Mike Zunino is one hell of a player. Once picked third overall in the draft, he’s freshly 24 years old and is now playing in his third big league season. He’s been worth 2.0 career WAR, and consistently grades out as one of the best defensive catchers in the bigs. During his first professional season he posted wRC+s of 107, 233, and 166 while advancing to AA. After struggling at AAA to open 2013, he was quickly promoted to the Seattle Mariners. Since then he has an 83 wRC+ and hasn’t left the majors.
While he’s already done a lot, it’s readily evident that Zunino has yet to really approach his ceiling. He was a very Mariners draftee – high floor, high ceiling, relatively safe. Also true to Mariners form is that he has significantly underperformed offensively in the major leagues, relative to what could have been expected. Or maybe he’s just struggling in ways that we should have seen coming a long time ago.
For the longest time, the biggest concern with Zunino has been his strikeouts. His strikeout rates at each level during his nutso 2012 were 23.3%, 19.5%, and 12.3% – steady improvement, topping out with a relatively excellent mark in the high minors. But during his AAA slump the Ks jumped to 28.6%, and as a big leaguer he’s been at 31.6%. And it’s gotten worse each year, too.
Last night against the San Diego Padres, Zunino went three for four with two home runs and a single. The single came off of starting pitcher Ian Kennedy, while the homers were off of relievers Shawn Kelley and Frank Garces. That alone is fantastic, but dig just a little deeper and his performance becomes all the more impressive. That’s because all three hits came with two strikes in the count.
Zunino leads the 2015 M’s with 37 strikeouts. For perspective, second place is Nelson Cruz with 28. Zunino is only seventh on the team in plate appearances, and has seen his failures with two strikes ultimately destroy his value. For him to convert three big hits at his most vulnerable is a great sign. Two strike counts have basically been outs to Zunino so far.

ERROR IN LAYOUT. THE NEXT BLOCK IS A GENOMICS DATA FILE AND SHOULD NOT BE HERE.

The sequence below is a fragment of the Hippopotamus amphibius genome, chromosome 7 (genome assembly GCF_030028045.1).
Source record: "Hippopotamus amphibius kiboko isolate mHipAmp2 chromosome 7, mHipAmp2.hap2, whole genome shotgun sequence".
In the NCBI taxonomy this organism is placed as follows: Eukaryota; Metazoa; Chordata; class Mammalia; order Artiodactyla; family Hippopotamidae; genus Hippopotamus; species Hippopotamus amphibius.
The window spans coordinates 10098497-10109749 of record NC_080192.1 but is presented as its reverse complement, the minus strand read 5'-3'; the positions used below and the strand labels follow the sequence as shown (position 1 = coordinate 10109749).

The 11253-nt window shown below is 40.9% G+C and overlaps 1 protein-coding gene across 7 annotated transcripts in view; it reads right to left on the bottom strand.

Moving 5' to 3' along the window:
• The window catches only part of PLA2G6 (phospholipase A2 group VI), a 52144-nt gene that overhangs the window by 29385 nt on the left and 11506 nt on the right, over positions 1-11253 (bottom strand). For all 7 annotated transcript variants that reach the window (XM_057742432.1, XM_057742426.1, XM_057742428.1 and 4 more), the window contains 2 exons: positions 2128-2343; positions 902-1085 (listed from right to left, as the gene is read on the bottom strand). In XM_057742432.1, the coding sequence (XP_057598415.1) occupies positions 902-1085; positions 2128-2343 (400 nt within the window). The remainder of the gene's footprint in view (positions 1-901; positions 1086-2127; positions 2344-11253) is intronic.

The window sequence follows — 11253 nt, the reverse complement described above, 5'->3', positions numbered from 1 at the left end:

Also of note is that these hits came off of curves and a slider. He’s hitting the bendy stuff and not just mashing fastballs. None of these counts got more favorable than the 2-2 he earned before homering off of Kelley. This wasn’t a free-swinger taking advantage of a pitcher with his back against the wall. Every part of this was impressive.
Of course, not working counts is still a problem. Even after a huge night, Zunino’s still got a strikeout rate that is unacceptable long term. But a promising sign is a promising sign, and Zunino just gave us three promising signs, two of which were of the yard-leaving variety.
Mike Zunino is a young player who has premier defensive abilities at the most critical position. He boasts prodigious power, and comes with a pretty tremendous draft pedigree. If he learns how to work counts and take pitches he could well become one of the best players in the league. The upside is so tantalizing that it’s easy to overlook that all he has to do in order to be a star is learn a little selectivity. Nobody’s asking Zunino to be anything other than a little more selective. That’s an attainable goal, and hopefully he’s really on his way.
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